Happiness is for everyone, even the scientists. But, seldom have we found very happy scientists. We are often consumed by concerns about data, publications, grants, lab politics and job opportunities. Dumbledore says “Happiness can be found, even in the darkest of times, if one only remembers to turn on the light.” This light could be something as simple as a hobby. I have cultivated several hobbies over the years, such as sketching, philately, numismatics, reading, short story writing, table tennis, cooking, photography, collecting elephant figurines and most recently people watching (what? It is an actual hobby; I’m not making it up). However, my top two favorites have always been cooking and photography. Experimenting with these excite me. Julia Child said, “The art of bread making can become a consuming hobby, and no matter how often and how many kinds of bread one has made, there always seems to be something new to learn.” This probably could be adapted to each and every hobby that one can cultivate. Trying new variations in what we already know is a rewarding experience, especially, if the result turns out to be good.
I can’t emphasize enough how happy you feel when you cook something and people really like it. It gives you a sense of belonging. It humbles you with a feeling that they trust you with something important, like a meal in their day. I feel guilty classifying cooking as a hobby; while actually, it is a necessity. We won’t list bathing or washing clothes as a hobby. But, in my case I use cooking as a hobby. When I’m stressed or depressed with something, I cook. I tend to make elaborate snacks or meals and photograph them. I eat them later, of course. While photographing the food that I and my wife prepare is a major part of my hobby, I don’t limit myself to photographing food. I have not been able to single out a particular genre or style of photography as my favorite. Maybe I just like holding a camera, and since I’m holding it, I must do something with it, Isn’t it? So, as a result, I have dabbled with macro, night, landscapes, wildlife, and other creative techniques.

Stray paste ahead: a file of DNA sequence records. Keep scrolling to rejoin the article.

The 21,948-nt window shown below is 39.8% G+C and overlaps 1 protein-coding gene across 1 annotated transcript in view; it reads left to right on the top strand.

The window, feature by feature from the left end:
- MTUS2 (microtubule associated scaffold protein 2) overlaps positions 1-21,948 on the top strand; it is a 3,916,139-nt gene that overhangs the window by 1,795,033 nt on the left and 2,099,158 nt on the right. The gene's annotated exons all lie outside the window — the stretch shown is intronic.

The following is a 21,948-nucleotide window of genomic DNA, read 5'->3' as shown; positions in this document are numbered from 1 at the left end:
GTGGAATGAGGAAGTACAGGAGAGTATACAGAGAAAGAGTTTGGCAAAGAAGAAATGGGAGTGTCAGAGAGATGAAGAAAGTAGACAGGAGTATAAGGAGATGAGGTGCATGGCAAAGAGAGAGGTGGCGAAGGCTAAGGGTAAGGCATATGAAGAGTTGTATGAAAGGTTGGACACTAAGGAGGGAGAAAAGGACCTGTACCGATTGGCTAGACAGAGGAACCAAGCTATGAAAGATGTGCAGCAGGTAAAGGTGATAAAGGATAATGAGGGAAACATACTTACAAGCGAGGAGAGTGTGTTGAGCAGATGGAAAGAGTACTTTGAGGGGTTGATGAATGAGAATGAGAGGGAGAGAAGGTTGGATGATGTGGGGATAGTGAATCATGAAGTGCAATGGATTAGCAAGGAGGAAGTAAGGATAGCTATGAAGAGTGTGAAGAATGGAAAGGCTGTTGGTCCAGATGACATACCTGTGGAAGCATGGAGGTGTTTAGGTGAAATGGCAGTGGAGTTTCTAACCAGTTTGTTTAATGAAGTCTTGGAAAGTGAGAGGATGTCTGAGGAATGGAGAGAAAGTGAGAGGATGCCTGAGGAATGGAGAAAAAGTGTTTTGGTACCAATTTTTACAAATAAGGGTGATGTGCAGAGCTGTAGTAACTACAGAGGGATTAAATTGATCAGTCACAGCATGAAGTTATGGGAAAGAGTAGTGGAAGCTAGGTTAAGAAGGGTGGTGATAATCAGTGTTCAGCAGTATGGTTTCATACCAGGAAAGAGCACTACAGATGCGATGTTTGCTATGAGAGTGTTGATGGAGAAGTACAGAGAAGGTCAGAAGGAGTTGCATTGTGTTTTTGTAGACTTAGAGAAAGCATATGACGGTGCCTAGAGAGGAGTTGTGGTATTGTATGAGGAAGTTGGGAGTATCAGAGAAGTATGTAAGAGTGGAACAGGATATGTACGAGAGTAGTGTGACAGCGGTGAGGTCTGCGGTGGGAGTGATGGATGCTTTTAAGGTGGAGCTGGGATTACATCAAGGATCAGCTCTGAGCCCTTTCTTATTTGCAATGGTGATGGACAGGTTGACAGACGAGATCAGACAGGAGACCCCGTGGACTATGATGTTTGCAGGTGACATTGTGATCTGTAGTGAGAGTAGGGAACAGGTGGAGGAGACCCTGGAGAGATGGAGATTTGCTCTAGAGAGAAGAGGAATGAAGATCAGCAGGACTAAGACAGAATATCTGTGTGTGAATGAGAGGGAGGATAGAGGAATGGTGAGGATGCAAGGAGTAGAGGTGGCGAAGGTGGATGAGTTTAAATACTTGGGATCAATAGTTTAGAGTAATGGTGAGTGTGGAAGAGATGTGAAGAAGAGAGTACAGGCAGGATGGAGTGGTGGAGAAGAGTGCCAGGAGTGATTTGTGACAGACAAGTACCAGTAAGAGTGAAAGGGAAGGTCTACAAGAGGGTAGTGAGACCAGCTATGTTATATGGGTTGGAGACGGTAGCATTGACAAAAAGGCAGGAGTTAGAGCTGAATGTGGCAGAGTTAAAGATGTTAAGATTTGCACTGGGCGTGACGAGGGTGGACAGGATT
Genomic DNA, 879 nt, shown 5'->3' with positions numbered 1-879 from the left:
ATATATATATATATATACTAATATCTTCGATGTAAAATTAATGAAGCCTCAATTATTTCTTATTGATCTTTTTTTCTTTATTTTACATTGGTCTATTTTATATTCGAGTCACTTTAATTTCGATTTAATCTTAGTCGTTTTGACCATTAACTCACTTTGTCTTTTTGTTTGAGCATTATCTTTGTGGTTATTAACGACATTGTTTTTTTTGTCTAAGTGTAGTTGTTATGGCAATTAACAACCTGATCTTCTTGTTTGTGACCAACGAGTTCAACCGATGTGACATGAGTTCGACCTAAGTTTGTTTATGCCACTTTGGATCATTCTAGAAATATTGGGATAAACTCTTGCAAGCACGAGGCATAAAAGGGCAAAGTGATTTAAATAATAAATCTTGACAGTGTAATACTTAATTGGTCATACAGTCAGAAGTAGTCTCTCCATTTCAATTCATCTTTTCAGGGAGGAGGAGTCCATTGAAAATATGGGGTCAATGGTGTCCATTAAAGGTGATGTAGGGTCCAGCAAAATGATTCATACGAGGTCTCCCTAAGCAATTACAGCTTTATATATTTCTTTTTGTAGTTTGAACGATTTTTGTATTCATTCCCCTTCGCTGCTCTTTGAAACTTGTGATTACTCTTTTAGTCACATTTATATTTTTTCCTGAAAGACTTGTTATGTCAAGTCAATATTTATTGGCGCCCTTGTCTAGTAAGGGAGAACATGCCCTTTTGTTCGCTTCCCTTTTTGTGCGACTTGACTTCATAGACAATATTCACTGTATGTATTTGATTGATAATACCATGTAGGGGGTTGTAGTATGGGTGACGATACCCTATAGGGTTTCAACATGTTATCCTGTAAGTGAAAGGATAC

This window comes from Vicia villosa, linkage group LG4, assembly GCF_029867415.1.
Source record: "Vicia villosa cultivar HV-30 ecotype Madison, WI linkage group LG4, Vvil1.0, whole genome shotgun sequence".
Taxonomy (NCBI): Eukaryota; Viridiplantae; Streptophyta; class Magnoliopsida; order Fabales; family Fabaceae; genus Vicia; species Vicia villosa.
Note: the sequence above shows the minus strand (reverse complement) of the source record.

A clumsy star trail – i did not clean up the satellite/aircraft trails interspersing the star trails. This one is a collage of about 100 images (each shot for 30 sec) stacked over each other.
A light painting. This exercise is more fun if you have a friend/partner who is willing to do such crazy stuff. I and my wife spent over 2 hrs trying a lot of stuff to get this picture right. It is not a stellar image, but it definitely has some happy memories associated with it.
Sun setting on Mt. Hood, a potentially active stratovolcano on the outskirts of Portland. This is an everyday view in the summer, as seen from OHSU campus.
Pacific tree frog – found majorly in the west coast of united states. Mainly nocturnal, known for its colour morphing ability, and a funny mating call (they say “ooh-yeeh” to attract females)
I feel it is really necessary that we take breaks and reset ourselves periodically. It is most certainly necessary for me. These activities take my mind off, albeit for a short while, from the routine stressful rigmarole of lab work. And, when I get back to work, I find myself charged with new enthusiasm. In addition to helping us relax, hobbies bestow several benefits. They promote eustress, help you acquire new skills and discover your hidden talents, provide an opportunity to meet like-minded people, result in constructive time utilization, and they look good on your resume. Above all, they make you happy. So, cultivate a hobby, not because you can show off your talent to people and impress them. Not because they provide an opportunity to meet people and make friends. Do it because it will make you happy. Do it for yourself. If you cannot take care of yourself and keep yourself happy, no one else can. If you already have some hobbies, and they just need resurrection, go do that. Don’t waste your time reading stupid articles like this one. Go…Now!
About the Author
Vikas did his PhD at IISc, and works as a postdoctoral researcher at OHSU, Portland, USA. He has been involved with photography and cooking from his high school days. Apart from tinkering with his camera, and indulging in culinary projects with his wife, he enjoys telling a good story once in a while (not an up-to-date collection of stories, http://musingnavaratna.blogspot.co.uk/).